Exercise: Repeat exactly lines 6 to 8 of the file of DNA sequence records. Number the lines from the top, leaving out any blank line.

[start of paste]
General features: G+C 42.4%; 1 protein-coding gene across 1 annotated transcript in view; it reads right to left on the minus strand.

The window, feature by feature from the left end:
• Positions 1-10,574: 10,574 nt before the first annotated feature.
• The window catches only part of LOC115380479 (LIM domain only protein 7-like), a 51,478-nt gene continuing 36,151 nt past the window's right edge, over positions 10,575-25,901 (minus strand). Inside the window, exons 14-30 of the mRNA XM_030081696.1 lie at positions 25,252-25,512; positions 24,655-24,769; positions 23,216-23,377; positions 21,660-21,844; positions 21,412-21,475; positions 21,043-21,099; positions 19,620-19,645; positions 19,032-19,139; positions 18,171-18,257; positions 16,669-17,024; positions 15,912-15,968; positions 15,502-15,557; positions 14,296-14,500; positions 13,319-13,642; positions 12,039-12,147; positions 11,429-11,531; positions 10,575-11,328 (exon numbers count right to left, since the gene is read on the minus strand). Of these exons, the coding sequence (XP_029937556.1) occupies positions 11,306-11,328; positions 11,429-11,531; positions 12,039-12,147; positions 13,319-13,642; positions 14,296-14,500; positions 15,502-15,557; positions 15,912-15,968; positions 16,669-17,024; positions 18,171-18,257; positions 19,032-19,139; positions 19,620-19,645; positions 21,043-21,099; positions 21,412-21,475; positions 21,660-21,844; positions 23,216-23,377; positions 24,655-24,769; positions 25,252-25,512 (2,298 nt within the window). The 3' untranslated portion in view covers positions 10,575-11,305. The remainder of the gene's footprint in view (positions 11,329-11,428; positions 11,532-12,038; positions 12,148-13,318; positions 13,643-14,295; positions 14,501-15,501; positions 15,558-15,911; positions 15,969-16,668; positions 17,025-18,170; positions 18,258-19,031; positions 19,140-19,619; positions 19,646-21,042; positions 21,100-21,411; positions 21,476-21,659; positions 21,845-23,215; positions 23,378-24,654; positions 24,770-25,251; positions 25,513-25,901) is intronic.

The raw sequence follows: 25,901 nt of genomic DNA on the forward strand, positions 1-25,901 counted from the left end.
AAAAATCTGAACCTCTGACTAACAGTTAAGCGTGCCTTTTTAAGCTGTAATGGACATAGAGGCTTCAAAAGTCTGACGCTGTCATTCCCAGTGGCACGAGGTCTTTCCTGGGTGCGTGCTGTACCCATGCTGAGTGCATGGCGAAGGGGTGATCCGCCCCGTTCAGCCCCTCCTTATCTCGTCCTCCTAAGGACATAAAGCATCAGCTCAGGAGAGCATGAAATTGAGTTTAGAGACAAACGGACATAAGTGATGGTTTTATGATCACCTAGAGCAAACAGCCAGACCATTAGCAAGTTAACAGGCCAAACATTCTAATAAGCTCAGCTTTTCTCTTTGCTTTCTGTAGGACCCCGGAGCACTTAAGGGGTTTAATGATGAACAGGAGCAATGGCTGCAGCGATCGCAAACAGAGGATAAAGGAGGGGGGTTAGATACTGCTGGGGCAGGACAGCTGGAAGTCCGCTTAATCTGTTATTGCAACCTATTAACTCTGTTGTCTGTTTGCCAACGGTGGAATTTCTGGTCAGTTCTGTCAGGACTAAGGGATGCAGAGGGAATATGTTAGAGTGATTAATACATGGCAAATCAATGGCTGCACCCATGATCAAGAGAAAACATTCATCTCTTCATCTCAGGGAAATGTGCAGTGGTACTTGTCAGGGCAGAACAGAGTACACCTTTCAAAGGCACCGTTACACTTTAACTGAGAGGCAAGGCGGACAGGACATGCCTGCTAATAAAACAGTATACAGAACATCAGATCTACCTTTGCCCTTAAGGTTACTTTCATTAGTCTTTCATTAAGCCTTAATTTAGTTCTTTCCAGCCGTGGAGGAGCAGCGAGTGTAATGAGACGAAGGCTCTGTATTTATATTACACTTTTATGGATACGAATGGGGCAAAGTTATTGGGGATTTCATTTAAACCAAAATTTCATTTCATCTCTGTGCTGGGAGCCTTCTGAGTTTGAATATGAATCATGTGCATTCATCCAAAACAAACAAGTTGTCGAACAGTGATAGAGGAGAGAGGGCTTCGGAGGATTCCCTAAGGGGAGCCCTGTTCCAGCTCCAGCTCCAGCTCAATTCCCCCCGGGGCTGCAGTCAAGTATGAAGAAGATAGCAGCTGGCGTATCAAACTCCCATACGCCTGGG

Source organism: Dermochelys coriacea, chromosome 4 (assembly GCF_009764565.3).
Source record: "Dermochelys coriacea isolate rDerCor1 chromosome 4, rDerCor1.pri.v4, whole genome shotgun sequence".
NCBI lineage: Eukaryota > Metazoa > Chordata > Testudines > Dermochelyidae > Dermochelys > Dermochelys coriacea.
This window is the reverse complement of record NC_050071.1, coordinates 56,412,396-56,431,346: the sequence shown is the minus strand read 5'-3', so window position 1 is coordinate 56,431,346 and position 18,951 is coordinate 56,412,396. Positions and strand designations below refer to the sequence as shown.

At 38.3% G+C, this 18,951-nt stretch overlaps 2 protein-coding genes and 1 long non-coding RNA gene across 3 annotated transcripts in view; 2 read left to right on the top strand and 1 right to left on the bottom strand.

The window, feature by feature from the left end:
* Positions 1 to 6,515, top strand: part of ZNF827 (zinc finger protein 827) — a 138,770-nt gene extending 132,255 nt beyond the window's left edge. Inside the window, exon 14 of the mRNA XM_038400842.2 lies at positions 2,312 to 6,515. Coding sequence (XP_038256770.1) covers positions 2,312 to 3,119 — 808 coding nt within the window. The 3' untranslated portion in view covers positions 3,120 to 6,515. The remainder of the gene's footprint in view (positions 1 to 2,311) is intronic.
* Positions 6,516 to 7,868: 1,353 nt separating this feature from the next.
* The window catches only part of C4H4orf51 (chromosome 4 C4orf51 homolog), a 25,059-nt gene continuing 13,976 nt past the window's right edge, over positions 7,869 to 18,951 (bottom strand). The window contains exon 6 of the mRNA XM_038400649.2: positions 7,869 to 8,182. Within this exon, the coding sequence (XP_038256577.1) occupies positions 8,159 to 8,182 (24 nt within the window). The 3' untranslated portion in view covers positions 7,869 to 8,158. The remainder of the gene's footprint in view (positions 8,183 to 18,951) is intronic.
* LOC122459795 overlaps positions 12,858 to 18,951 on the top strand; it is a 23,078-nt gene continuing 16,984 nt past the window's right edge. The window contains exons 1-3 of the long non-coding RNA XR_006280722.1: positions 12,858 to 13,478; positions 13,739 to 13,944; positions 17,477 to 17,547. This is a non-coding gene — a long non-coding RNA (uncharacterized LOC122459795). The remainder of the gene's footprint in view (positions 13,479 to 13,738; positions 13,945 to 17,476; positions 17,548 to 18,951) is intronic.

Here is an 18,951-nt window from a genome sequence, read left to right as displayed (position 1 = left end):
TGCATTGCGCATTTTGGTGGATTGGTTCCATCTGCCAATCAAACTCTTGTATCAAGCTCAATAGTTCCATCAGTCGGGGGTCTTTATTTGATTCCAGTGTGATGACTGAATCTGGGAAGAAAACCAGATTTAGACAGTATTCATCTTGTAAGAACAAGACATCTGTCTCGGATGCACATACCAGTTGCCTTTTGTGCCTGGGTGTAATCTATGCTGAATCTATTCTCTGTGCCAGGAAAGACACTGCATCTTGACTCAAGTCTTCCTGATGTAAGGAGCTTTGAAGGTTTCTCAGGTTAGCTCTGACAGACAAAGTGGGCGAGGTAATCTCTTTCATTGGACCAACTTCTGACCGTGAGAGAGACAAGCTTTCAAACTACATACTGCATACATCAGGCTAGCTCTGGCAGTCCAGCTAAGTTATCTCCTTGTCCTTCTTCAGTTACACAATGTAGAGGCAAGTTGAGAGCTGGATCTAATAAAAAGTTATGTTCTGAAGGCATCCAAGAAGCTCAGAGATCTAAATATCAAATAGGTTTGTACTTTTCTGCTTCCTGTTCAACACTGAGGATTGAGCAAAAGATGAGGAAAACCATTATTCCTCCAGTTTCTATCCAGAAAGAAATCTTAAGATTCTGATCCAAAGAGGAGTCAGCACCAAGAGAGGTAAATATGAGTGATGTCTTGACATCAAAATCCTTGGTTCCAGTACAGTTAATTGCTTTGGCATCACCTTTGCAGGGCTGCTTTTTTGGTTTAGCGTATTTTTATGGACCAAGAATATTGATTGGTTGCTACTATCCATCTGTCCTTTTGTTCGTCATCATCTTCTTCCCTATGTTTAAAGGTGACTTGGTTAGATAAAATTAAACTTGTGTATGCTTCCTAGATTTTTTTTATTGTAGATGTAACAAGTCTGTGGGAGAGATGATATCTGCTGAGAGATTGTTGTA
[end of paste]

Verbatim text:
AAAAATCTGAACCTCTGACTAACAGTTAAGCGTGCCTTTTTAAGCTGTAATGGACATAGAGGCTTCAAAAGTCTGACGCTGTCATTCCCAGTGGCACGAGGTCTTTCCTGGGTGCGTGCTGTACCCATGCTGAGTGCATGGCGAAGGGGTGATCCGCCCCGTTCAGCCCCTCCTTATCTCGTCCTCCTAAGGACATAAAGCATCAGCTCAGGAGAGCATGAAATTGAGTTTAGAGACAAACGGACATAAGTGATGGTTTTATGATCACCTAGAGCAAACAGCCAGACCATTAGCAAGTTAACAGGCCAAACATTCTAATAAGCTCAGCTTTTCTCTTTGCTTTCTGTAGGACCCCGGAGCACTTAAGGGGTTTAATGATGAACAGGAGCAATGGCTGCAGCGATCGCAAACAGAGGATAAAGGAGGGGGGTTAGATACTGCTGGGGCAGGACAGCTGGAAGTCCGCTTAATCTGTTATTGCAACCTATTAACTCTGTTGTCTGTTTGCCAACGGTGGAATTTCTGGTCAGTTCTGTCAGGACTAAGGGATGCAGAGGGAATATGTTAGAGTGATTAATACATGGCAAATCAATGGCTGCACCCATGATCAAGAGAAAACATTCATCTCTTCATCTCAGGGAAATGTGCAGTGGTACTTGTCAGGGCAGAACAGAGTACACCTTTCAAAGGCACCGTTACACTTTAACTGAGAGGCAAGGCGGACAGGACATGCCTGCTAATAAAACAGTATACAGAACATCAGATCTACCTTTGCCCTTAAGGTTACTTTCATTAGTCTTTCATTAAGCCTTAATTTAGTTCTTTCCAGCCGTGGAGGAGCAGCGAGTGTAATGAGACGAAGGCTCTGTATTTATATTACACTTTTATGGATACGAATGGGGCAAAGTTATTGGGGATTTCATTTAAACCAAAATTTCATTTCATCTCTGTGCTGGGAGCCTTCTGAGTTTGAATATGAATCATGTGCATTCATCCAAAACAAACAAGTTGTCGAACAGTGATAGAGGAGAGAGGGCTTCGGAGGATTCCCTAAGGGGAGCCCTGTTCCAGCTCCAGCTCCAGCTCAATTCCCCCCGGGGCTGCAGTCAAGTATGAAGAAGATAGCAGCTGGCGTATCAAACTCCCATACGCCTGGG

Source organism: Dermochelys coriacea, chromosome 4 (assembly GCF_009764565.3).
Source record: "Dermochelys coriacea isolate rDerCor1 chromosome 4, rDerCor1.pri.v4, whole genome shotgun sequence".